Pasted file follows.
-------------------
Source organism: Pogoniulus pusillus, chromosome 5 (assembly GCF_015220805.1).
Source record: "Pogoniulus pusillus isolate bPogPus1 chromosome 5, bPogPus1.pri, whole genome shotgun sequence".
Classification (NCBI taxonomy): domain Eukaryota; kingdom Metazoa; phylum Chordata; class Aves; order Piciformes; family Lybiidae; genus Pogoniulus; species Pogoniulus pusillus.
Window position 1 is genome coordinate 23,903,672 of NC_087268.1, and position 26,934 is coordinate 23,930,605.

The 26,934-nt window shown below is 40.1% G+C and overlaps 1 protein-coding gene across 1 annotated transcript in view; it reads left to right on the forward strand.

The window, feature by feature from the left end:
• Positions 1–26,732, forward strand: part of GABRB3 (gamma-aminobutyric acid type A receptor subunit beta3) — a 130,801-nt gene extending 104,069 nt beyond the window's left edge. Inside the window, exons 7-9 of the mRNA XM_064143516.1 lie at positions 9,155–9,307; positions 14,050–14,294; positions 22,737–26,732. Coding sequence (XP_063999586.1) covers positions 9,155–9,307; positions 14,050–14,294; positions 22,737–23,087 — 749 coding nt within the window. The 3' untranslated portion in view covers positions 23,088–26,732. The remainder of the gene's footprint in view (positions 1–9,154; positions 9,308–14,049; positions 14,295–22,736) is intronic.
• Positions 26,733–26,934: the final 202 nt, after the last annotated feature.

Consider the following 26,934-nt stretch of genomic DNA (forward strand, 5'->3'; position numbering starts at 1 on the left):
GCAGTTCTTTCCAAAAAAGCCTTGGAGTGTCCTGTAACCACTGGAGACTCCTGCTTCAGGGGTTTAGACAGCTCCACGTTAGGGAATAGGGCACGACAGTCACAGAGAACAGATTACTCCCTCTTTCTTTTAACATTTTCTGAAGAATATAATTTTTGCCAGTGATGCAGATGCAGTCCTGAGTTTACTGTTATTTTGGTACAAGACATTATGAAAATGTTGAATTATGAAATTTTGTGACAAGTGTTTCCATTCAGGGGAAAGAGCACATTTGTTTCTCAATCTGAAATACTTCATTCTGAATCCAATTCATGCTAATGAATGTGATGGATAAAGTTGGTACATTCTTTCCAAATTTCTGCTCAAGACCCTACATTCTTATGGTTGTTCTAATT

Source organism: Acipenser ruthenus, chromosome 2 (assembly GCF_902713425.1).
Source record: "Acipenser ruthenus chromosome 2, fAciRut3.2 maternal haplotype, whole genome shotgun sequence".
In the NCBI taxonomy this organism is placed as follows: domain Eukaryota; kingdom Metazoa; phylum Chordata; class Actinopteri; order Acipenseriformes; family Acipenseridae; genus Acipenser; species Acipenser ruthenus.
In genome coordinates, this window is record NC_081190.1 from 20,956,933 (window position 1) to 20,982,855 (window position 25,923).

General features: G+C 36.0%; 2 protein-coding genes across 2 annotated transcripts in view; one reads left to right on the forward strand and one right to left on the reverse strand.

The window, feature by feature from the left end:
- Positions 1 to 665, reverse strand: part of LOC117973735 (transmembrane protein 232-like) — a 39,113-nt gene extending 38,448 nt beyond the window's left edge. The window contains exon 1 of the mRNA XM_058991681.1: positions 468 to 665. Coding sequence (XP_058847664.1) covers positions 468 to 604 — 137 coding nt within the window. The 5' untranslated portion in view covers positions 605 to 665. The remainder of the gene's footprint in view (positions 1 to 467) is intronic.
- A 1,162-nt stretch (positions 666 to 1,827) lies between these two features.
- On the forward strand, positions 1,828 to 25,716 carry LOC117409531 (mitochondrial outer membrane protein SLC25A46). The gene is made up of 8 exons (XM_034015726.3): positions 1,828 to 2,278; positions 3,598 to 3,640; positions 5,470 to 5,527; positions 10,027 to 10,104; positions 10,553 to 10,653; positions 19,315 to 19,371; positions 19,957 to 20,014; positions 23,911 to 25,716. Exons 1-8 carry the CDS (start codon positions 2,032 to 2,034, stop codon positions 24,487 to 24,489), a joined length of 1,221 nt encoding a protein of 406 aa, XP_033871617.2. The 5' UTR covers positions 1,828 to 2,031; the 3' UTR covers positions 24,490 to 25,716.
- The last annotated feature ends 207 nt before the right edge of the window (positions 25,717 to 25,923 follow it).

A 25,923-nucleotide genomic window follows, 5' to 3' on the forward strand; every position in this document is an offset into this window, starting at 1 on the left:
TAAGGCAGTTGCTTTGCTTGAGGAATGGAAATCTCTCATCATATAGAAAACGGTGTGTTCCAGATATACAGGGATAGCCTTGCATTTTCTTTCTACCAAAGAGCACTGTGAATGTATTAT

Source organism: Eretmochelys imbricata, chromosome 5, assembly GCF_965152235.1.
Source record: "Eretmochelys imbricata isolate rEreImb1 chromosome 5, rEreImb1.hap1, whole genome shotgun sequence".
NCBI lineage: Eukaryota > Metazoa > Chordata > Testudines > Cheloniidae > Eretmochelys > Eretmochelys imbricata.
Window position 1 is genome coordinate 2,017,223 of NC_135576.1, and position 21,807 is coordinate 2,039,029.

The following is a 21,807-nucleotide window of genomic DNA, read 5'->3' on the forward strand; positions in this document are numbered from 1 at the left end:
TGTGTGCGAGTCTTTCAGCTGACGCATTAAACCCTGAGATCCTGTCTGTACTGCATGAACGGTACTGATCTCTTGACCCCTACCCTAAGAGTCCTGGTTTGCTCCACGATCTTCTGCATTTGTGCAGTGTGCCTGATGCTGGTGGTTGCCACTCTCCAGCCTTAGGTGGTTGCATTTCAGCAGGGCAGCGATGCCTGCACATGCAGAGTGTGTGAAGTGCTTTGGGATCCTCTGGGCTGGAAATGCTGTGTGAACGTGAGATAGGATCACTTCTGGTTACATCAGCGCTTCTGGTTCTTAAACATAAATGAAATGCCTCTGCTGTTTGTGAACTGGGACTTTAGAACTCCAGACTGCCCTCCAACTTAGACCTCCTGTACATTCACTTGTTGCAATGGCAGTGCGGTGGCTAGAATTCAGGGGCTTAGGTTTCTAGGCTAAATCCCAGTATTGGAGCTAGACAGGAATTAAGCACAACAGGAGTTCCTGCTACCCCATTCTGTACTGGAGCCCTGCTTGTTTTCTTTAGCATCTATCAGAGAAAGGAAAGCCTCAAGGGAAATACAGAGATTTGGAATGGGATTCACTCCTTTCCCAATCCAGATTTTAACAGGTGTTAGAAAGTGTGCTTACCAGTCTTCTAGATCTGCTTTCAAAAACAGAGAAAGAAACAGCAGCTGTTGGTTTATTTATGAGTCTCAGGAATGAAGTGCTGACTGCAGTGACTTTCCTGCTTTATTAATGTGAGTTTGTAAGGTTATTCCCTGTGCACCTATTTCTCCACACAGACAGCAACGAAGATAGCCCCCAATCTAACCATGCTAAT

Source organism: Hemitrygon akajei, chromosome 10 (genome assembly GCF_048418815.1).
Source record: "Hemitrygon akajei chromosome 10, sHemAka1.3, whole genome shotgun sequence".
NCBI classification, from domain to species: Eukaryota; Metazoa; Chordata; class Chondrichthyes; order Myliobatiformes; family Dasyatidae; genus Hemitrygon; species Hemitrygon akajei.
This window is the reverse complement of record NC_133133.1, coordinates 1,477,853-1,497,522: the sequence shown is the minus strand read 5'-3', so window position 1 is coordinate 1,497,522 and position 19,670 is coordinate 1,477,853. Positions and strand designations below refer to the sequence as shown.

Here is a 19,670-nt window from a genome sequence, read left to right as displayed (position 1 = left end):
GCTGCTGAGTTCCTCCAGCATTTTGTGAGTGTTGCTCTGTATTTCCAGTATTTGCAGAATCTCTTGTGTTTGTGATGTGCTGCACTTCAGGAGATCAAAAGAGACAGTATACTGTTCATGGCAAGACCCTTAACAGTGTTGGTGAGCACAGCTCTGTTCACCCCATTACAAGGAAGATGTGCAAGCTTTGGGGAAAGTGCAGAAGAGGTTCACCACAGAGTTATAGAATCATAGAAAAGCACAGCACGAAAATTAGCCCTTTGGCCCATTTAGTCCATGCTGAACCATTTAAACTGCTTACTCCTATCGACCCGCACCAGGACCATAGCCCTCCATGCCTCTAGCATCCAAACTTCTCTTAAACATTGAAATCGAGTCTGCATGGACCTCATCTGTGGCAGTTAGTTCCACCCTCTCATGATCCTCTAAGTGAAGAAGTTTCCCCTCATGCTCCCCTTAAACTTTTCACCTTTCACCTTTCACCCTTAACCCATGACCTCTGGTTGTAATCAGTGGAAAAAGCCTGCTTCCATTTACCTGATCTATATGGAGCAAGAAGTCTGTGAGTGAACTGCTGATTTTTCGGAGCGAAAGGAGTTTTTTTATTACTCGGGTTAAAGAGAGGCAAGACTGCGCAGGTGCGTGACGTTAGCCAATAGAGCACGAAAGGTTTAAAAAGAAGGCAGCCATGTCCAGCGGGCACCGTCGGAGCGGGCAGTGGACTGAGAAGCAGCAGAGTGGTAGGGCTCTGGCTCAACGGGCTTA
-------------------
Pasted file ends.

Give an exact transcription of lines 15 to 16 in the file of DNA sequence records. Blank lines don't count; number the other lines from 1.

General features: G+C 36.0%; 2 protein-coding genes across 2 annotated transcripts in view; one reads left to right on the forward strand and one right to left on the reverse strand.

The window, feature by feature from the left end: